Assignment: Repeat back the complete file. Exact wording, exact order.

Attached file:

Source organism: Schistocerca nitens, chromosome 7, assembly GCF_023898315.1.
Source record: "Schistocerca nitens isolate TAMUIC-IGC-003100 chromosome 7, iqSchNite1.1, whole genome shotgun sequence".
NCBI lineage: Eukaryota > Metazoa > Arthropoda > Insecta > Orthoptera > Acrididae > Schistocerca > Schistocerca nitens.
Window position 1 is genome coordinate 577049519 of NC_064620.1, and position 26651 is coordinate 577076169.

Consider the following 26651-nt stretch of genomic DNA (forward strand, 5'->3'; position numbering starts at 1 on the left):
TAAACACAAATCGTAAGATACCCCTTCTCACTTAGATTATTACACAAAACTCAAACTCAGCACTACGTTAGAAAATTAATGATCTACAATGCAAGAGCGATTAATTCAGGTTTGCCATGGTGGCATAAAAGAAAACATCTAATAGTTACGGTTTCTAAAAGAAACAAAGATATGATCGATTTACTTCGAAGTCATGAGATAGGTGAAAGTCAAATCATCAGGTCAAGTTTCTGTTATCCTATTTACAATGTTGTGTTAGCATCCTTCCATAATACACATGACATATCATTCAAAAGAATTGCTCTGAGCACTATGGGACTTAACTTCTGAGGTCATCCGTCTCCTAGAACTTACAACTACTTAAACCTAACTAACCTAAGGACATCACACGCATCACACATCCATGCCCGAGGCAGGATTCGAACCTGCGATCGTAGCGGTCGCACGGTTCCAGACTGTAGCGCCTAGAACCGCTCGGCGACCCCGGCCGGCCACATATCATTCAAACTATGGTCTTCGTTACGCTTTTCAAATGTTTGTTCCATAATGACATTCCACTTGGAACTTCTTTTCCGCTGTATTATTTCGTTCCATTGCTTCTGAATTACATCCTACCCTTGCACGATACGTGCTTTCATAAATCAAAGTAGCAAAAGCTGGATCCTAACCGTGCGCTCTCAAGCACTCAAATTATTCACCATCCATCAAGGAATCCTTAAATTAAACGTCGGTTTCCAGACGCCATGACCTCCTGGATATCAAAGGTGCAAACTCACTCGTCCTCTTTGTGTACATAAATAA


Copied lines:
Source organism: Schistocerca nitens, chromosome 7, assembly GCF_023898315.1.
Source record: "Schistocerca nitens isolate TAMUIC-IGC-003100 chromosome 7, iqSchNite1.1, whole genome shotgun sequence".
NCBI lineage: Eukaryota > Metazoa > Arthropoda > Insecta > Orthoptera > Acrididae > Schistocerca > Schistocerca nitens.
Window position 1 is genome coordinate 577049519 of NC_064620.1, and position 26651 is coordinate 577076169.

Consider the following 26651-nt stretch of genomic DNA (forward strand, 5'->3'; position numbering starts at 1 on the left):
TAAACACAAATCGTAAGATACCCCTTCTCACTTAGATTATTACACAAAACTCAAACTCAGCACTACGTTAGAAAATTAATGATCTACAATGCAAGAGCGATTAATTCAGGTTTGCCATGGTGGCATAAAAGAAAACATCTAATAGTTACGGTTTCTAAAAGAAACAAAGATATGATCGATTTACTTCGAAGTCATGAGATAGGTGAAAGTCAAATCATCAGGTCAAGTTTCTGTTATCCTATTTACAATGTTGTGTTAGCATCCTTCCATAATACACATGACATATCATTCAAAAGAATTGCTCTGAGCACTATGGGACTTAACTTCTGAGGTCATCCGTCTCCTAGAACTTACAACTACTTAAACCTAACTAACCTAAGGACATCACACGCATCACACATCCATGCCCGAGGCAGGATTCGAACCTGCGATCGTAGCGGTCGCACGGTTCCAGACTGTAGCGCCTAGAACCGCTCGGCGACCCCGGCCGGCCACATATCATTCAAACTATGGTCTTCGTTACGCTTTTCAAATGTTTGTTCCATAATGACATTCCACTTGGAACTTCTTTTCCGCTGTATTATTTCGTTCCATTGCTTCTGAATTACATCCTACCCTTGCACGATACGTGCTTTCATAAATCAAAGTAGCAAAAGCTGGATCCTAACCGTGCGCTCTCAAGCACTCAAATTATTCACCATCCATCAAGGAATCCTTAAATTAAACGTCGGTTTCCAGACGCCATGACCTCCTGGATATCAAAGGTGCAAACTCACTCGTCCTCTTTGTGTACATAAATAA